Introduction: Passable (Beginner's) Macarons

About: Polymer clay enthusiast. I like making things that are tiny and cute!

When I first started attempting to make macarons, I always felt that the precision and exactness in all the recipes made the experience much more stressful (and I ended up with many, MANY failed batches). Then I found a video that used simple measurements and directions that weren't overly complicated - which is great for someone who bakes only sometimes and wanted take on a challenge! I gave the original some alterations from my own experiences.

I'm calling these "passable" macarons, because I feel like I'm always just bumbling around the kitchen while making these, but the cookies still manage to come out decent! Also I made a mistake during the macaronage step, and bumbled my way around it, so this instructable is very much more following me along as I attempt to make macarons for the first time in a year, and is in no way anywhere near any professional baking level.

I find that these are perfect to make during the summer, since where I live (a nice, Chaparral/Mediterranean climate) it's not humid and also warm enough for the shells to dry out and get that smooth surface.

Step 1: Ingredients

The recipe I am using is pretty simple as far as macaron recipes go, since it only involves measuring things out as you would for cakes, or cookies, or other simple baked goods (no weighing out ingredients~).

To make macaron shells, you will need:

  • 2 large eggs (you'll only use the egg whites, but you can save the yolk to bake something else! key lime pie...)
  • 3 tablespoons of granulated sugar
  • 1 cup of powdered sugar
  • 3/4 cup of almond meal (or almond flour. I use almond meal even though there's a bit of husk in it since it's cheaper and I'm only baking as a hobby)

Even though this is suppose to be a "beginner's" recipe, you still need a good amount of tools. Luckily, they're all pretty cheap, or could be substituted with cheaper things (like, the KitchenAid with an electric hand mixer)

Materials you will need:

  • An electric mixer or KitchenAid (or a whisk, if you don't mind whipping egg whites to stiff peaks by hand)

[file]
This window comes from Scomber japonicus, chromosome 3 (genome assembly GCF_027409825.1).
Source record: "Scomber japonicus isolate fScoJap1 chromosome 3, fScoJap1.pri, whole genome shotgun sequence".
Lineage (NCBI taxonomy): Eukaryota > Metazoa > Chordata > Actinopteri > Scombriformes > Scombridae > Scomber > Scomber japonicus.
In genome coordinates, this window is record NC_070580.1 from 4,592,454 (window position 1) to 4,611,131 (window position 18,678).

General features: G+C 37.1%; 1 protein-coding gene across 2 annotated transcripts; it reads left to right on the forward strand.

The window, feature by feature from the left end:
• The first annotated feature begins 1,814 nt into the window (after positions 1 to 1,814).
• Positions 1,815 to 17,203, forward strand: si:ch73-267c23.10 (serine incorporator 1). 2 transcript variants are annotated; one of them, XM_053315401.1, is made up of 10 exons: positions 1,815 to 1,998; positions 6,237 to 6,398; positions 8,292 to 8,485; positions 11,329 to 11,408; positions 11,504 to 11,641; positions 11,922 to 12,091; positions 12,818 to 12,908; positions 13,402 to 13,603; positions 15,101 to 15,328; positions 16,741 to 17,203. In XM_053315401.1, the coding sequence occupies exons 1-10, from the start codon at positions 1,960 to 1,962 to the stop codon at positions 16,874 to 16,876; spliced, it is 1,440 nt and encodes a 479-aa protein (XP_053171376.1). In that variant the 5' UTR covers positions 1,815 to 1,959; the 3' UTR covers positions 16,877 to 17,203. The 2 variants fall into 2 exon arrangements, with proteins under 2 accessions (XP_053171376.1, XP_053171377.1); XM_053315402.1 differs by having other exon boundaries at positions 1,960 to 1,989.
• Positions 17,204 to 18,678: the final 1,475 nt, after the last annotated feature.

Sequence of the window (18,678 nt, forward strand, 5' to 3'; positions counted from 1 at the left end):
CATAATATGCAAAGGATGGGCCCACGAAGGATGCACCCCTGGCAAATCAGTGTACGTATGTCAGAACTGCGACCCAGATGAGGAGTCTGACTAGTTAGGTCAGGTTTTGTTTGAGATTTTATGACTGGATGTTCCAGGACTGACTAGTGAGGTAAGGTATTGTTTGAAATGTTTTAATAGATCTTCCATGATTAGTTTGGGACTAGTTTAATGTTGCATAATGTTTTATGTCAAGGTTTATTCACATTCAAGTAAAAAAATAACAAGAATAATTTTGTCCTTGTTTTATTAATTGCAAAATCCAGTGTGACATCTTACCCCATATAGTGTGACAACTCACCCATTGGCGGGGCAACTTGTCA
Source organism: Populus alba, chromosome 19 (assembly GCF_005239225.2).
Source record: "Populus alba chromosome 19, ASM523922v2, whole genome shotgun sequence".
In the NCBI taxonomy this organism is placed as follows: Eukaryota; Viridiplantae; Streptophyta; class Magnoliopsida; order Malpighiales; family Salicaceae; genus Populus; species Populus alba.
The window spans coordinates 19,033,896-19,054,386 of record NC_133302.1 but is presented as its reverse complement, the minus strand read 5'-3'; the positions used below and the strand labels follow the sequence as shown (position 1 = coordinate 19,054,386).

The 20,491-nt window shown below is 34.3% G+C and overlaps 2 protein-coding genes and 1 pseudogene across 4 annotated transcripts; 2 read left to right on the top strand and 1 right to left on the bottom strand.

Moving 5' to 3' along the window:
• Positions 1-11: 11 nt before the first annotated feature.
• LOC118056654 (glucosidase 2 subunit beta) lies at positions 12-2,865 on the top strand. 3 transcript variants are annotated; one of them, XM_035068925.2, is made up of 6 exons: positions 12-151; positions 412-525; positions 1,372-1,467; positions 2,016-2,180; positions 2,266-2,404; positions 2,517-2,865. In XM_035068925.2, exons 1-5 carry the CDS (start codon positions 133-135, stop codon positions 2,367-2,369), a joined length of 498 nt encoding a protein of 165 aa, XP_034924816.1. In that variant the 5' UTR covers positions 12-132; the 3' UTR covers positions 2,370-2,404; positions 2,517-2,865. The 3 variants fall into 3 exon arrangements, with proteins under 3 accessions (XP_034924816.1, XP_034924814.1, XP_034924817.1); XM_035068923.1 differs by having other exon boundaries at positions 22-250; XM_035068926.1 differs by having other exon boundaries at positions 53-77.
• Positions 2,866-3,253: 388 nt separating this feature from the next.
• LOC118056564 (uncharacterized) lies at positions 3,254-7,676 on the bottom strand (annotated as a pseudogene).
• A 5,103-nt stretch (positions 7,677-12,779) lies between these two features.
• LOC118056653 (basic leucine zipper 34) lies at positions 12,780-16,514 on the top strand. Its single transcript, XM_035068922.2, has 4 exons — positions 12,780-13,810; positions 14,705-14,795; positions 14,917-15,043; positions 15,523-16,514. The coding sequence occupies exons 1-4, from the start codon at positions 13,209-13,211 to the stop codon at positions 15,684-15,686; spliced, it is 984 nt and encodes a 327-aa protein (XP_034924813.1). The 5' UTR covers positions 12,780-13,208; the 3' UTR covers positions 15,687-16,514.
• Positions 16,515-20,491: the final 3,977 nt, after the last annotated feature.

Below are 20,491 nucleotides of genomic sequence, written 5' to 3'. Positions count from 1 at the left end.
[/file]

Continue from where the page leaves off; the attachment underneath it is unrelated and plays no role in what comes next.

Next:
• Sifter
  • Spatula
  • Parchment paper on a cookie sheet
  • Piping bags, or a Ziploc bag

Step 2: Whipping Your Egg Whites! - the Meringue

I find that using a KitchenAid is the easiest for this step since your egg whites whip up quickly!

some tips:

  • Make sure that you begin with a clean, dry bowl.
  • I separate my eggs in a small separate bowl, rather than directly in the mixing bowl. That way, if I break the yolk on the eggs, I won't ruin all the egg whites! Also, the water bottle egg separator hack is great for making macarons!

The steps:

  1. Begin by whipping your egg whites until they get foamy.
  2. Gradually add the granulated sugar to your egg whites, mixing in between.
  3. Continue whipping the egg whites until it forms smooth, stiff peaks

(I wait until it gets to the point where the egg whites stick to the whisk, like in the picture. I used to have issues with under-whipping, so I like using stiff peaks. Other people use semi-stiff peaks - slightly softer than what I have pictured - with success. Stop when you get to the stiff peaks, since you don't want to over-whip your eggs!)

I don't do anything fancy with my egg whites like leaving them out overnight or adding cream of tartar, since I haven't had much of a problem with getting a good meringue with a KitchenAid. I used to have a lot of issues using just a hand mixer, so if you have trouble, you can experiment with any tricks other people use to get a good meringue.

Step 3: (Optional) Adding Color

I wanted to make these macarons like my miniature clay macaron, so I dyed the meringue a rosy pink color. I added 1 drop of pink gel food coloring after the meringue was whipped up. This also works with a bit of liquid food coloring, but if you want to get a dark color, stick to using gel food coloring to avoid deflating the egg whites.

If you have powder food coloring, you can add that to the dry ingredients instead of the egg whites.

Macarons lighten in color when you bake them, so make your color a bit darker than you want it to be.

I thought the meringue looked really pretty at this point...It's like a fluffy cloud!

Step 4: The Scary Step: Mixing in Your Dry Ingredients

This step is usually where you might get stressed out - what if the eggs aren't whipped enough? What if I have too much of the dry ingredients? D:

Take a deep breath. It'll all be okay.

  1. Sift together your 1 cup of powdered sugar and 3/4 cups of almond flour. Or almond meal. This makes the dry ingredients light and airy, so it's not so scary when you mix it with your meringue!